We all know that praise is an essential part  of prayer and is often associated with  music. In fact, the first hymn sung at our  Memorial Meetings should always be a hymn of  praise. Furthermore, following the example of the  Lord’s Prayer, our prayers should begin and end  with praise. But what actually is praise? What does  the word mean?


There are nine Hebrew words translated as praise  in the Old Testament and six Greek words in the  New Testament. This number of words, with fine  shades of meaning between most of them, gives us  some idea of the importance of the subject of praise.  We will not here list the words, but if we make a  compilation of their meanings we can summarise  praise as thanksgiving, worship, and the verbs  to bless, laud, give glory and honour, applaud,  commend, speak well of, and celebrate in song.

So praise is fundamentally to thank and worship  (give worth to) by rehearsing God’s doings in prayer  or song. Real praise can only be given when it is  sincere and without hypocrisy. A proud man cannot  praise another; a self-centred man feels the world  owes him a living. Such a man does not appreciate  God’s gifts because they are taken as a right. One  of our failings is that we generally take the gifts of  the Eternal Spirit for granted. We need to count our  blessings one by one and then sincerely thank our  Divine Father for them. This is praise to the One  in whom we live, and move, and have our being.  This need for sincerity in our praise is expressed  in Psalm 95 verses 1–7. Then David appeals to us  not to be hard-hearted, and not to err in our heart  because we do not know His ways (v8–11).

Paul says, “By him therefore let us offer the  sacrifice of praise to God continually, that is,  the fruit of our lips giving thanks to his name”  (Heb13:15). So our praise must be sincere, based  on a sound knowledge of God, and continual.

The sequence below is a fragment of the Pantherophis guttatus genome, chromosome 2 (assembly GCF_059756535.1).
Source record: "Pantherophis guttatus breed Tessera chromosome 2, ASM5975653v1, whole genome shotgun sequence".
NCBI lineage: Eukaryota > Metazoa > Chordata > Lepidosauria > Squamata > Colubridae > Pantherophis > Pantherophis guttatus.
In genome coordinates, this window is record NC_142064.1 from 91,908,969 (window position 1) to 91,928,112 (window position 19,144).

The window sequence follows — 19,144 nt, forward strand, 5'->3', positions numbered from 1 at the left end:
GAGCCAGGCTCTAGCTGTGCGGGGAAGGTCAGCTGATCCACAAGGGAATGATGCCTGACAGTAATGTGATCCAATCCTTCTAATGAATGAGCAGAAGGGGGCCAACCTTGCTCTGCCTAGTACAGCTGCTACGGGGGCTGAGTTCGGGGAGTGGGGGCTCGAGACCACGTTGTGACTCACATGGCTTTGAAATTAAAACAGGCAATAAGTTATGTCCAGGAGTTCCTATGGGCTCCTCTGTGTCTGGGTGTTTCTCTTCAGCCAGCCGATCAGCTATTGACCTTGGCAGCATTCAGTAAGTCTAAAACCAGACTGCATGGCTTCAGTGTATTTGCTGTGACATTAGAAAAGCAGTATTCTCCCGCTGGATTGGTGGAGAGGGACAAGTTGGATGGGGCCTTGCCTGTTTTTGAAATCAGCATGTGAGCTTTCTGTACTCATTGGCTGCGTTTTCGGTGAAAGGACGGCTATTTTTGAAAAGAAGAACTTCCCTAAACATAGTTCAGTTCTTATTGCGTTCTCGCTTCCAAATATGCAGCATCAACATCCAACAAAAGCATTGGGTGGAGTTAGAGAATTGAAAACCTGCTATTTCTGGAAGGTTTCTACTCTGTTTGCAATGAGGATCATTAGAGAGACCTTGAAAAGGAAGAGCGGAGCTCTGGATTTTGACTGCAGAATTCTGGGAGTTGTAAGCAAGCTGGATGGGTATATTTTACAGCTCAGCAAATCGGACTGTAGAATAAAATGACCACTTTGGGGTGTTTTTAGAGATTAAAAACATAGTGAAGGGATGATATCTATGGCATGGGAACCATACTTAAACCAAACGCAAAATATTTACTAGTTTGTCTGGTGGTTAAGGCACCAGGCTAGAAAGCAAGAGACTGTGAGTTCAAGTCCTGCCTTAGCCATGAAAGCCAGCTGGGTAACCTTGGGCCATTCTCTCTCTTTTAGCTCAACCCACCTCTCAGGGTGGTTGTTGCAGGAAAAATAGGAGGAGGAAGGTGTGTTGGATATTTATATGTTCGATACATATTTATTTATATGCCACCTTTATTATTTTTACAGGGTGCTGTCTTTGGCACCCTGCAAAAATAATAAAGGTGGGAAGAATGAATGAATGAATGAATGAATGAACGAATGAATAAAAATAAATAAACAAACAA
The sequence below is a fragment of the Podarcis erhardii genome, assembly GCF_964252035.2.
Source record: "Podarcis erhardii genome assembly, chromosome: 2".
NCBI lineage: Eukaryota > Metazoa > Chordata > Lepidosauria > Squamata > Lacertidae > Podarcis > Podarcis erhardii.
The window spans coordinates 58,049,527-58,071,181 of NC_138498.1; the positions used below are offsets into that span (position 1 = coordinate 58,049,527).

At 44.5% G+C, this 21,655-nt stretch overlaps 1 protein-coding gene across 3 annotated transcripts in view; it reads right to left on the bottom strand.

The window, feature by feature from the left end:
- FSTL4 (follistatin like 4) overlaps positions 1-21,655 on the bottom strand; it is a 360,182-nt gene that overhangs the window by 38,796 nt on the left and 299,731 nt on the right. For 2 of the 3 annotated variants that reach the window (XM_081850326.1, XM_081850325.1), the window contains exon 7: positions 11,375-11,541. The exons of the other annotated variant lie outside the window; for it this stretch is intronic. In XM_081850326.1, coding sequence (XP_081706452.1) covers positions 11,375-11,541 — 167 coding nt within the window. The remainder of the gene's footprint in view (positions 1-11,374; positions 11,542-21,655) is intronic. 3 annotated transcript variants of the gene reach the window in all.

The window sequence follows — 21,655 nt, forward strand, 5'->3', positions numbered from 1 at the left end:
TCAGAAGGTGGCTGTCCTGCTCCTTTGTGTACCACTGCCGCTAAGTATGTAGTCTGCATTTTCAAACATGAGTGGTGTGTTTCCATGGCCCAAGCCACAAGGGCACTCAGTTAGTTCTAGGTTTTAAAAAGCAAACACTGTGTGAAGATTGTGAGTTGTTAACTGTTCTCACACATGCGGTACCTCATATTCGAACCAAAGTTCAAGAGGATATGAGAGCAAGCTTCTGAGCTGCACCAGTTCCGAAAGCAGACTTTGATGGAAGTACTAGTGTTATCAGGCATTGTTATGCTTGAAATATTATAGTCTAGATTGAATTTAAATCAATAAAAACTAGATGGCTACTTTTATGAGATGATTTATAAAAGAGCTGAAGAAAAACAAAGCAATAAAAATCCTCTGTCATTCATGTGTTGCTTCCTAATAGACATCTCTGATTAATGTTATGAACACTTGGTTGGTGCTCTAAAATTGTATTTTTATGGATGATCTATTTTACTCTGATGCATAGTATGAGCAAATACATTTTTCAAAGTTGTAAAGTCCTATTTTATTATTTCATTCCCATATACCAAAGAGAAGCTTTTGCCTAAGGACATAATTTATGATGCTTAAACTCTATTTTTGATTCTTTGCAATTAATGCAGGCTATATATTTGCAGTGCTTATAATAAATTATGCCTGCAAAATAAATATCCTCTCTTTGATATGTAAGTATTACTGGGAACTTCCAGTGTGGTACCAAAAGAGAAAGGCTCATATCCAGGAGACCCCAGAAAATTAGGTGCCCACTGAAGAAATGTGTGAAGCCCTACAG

The music of the psalms

The English word psalm is a translation of  the Hebrew mizmor meaning “music”, or by  implication, “a poem set to music”. But note  that the music is first. Similarly the Greek word  psalmos means “a set piece of music”. It is not an  ode (the word translated as “song” in the book of  Revelation), which is words sung.

Hebrew poetry is lyrical, that is, accompanied  on a lyre. When playing his instrument the player  must pour his soul into the music, otherwise the  music is dead. Consequently, when a musician  plays, the music not only expresses his emotions,  but also affects his emotions. Out of these heart-felt  emotions thoughts and words begin to flow. This  is why the psalms read so differently to the other  books of the Bible, with the exception perhaps of  Lamentations and Songs of Solomon. This is why  psalms do not generally rhyme by sound, but by  ideas repeated and developed.

The Book of Psalms has been called the  hymnbook of Israel, but it is more than that. With  a hymn the words generate the music. With a psalm  the music generates the words.

‘Psalming’ means to sweep the strings with the  hand; the product is a psalm. We can easily imagine David playing on his harp or lyre and, as the music  takes hold of his inner emotions, the words of praise  come, unforced, into his mind. We have just such a  case when Elisha called for a minstrel to sooth his  troubled mind, “until the hand of the Lord came  upon him,” and he was able to give Yahweh’s Word  to king Jehoshaphat (2 Kings 3:15).